Young people refused access to mental health facilities
Figures show young people suffering with mental health issues are being forced into police custody as a result of NHS “places of safety” banning under sixteen’s in the UK.
The Care Quality Commission has found that 56 out of 161 facilities, which includes hospitals, will not admit people under the age of sixteen and half of them ban under seventeens. The watchdog has said a worrying number of young people now end up in police cells, reports the BBC.
The CQC has said that people who suffer a mental health crisis in a public place should be taken to a place of safety to have their needs assessed, whether it is a specialist mental health hospital or an emergency department at a general hospital. However the reports found that many places do not accept under sixteens and some facilities in England do not accept under eighteens.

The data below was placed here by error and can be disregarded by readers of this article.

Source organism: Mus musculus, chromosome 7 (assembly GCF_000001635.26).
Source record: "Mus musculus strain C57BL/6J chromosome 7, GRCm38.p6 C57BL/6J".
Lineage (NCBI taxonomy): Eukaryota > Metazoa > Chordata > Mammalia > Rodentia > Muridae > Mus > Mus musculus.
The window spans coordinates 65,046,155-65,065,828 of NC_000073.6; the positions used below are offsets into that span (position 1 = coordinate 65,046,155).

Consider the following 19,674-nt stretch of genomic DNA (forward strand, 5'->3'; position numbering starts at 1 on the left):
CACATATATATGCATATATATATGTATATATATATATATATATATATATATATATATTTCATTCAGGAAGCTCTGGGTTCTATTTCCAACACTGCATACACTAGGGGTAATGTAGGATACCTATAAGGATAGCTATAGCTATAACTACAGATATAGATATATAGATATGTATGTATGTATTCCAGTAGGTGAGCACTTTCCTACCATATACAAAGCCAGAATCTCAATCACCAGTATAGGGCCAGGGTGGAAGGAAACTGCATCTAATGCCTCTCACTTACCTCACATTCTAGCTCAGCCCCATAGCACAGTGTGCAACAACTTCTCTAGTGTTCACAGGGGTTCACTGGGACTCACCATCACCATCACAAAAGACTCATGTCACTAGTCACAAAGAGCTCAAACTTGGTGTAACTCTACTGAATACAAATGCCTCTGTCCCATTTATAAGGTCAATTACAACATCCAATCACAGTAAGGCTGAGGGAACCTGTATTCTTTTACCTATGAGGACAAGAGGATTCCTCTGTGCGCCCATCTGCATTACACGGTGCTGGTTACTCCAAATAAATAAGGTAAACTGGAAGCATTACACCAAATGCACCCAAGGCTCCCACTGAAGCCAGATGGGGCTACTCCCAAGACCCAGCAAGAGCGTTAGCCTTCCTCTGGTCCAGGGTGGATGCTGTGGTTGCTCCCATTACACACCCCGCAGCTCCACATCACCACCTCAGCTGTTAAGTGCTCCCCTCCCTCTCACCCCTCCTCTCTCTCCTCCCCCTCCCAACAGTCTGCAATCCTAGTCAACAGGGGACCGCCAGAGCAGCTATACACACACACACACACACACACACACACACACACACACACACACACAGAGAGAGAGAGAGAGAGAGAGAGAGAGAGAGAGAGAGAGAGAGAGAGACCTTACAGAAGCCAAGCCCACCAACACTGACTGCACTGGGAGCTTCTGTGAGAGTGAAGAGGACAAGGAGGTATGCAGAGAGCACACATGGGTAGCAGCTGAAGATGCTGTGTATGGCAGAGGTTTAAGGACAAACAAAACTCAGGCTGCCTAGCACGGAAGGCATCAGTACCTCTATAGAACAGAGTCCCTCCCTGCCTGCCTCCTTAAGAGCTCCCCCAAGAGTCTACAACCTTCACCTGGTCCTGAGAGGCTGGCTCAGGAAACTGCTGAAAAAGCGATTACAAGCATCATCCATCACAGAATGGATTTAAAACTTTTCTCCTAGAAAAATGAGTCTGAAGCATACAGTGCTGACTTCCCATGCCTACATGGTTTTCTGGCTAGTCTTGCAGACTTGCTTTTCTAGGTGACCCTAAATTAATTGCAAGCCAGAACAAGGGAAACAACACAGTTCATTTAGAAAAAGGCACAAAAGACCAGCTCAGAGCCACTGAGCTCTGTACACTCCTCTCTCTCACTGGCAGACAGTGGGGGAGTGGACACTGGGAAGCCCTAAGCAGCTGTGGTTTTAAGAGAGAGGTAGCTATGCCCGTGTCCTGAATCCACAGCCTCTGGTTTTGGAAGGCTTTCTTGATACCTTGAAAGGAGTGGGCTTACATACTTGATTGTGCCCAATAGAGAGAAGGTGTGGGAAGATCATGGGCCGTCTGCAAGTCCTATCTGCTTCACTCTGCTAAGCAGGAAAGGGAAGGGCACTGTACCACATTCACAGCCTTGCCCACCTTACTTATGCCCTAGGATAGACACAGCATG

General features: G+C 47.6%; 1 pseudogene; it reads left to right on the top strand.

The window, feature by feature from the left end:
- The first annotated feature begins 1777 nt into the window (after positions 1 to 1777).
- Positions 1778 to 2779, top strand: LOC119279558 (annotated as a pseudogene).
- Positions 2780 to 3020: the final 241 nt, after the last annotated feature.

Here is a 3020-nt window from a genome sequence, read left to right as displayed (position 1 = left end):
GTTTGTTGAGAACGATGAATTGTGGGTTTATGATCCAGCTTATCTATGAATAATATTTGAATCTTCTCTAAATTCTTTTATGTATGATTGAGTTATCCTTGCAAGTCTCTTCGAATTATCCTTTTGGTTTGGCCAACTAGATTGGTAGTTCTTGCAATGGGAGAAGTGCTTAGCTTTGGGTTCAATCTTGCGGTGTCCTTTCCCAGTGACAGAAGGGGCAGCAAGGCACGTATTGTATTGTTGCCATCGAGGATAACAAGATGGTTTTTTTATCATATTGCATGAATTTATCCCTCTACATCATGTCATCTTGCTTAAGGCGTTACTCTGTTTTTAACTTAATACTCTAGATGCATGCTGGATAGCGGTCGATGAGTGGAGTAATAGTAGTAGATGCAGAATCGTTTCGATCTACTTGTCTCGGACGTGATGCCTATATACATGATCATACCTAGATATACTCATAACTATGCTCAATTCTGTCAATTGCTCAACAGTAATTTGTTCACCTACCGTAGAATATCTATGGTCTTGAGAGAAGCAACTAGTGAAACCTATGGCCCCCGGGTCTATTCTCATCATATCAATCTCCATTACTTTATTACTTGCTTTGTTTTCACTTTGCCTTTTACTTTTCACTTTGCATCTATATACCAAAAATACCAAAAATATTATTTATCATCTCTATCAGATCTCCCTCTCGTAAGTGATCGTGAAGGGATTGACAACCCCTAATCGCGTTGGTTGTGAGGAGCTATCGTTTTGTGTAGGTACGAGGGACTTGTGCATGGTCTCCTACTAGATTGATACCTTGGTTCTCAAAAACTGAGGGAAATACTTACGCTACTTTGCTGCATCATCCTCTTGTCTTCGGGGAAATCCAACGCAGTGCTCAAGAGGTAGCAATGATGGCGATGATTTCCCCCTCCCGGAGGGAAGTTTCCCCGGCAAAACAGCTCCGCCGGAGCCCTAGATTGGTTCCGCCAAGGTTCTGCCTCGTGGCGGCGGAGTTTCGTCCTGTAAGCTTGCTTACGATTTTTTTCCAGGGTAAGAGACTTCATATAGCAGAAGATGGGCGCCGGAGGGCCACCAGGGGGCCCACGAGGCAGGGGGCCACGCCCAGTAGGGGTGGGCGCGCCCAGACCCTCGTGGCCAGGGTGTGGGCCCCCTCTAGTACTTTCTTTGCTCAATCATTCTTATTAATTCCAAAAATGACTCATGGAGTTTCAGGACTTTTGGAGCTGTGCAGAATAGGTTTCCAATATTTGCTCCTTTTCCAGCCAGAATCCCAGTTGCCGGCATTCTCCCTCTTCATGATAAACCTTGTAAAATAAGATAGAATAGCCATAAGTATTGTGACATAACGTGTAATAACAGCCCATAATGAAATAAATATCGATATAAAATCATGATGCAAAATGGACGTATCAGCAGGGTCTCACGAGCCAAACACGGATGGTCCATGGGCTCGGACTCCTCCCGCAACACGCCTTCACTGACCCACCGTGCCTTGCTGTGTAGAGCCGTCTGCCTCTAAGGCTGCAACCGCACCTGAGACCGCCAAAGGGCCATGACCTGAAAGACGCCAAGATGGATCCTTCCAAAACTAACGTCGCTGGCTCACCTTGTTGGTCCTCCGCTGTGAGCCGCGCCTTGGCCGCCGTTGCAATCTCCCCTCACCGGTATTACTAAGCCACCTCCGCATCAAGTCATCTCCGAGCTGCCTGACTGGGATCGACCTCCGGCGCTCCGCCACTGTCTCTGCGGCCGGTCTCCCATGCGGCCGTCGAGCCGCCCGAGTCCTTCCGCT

Dr Paul Lelliott, CQC’s deputy chief inspector of hospitals, said the situation affecting young people was “worrying”.
“They should certainly not be taken to police stations routinely,” he added.
Lucie Russell, from charity Young Minds, told the BBC: “What they’re going to feel is, ‘I’m a prisoner, I’ve done something terribly wrong. So the fact that I’m distressed and traumatised and confused and frightened must mean that it’s my fault because I’ve been locked up.’ Being surrounded by four walls in a police cell for anyone is a traumatic experience.”
Sophie Corlett, from charity Mind, said it was “shameful” that some counties had capacity for only one person at a time, and the CQC figures should be “a wake-up call”.
Care Minister Norman Lamb said it was “unacceptable for a child in a mental health crisis to be taken to a police cell because there is no health-based place of safety”.
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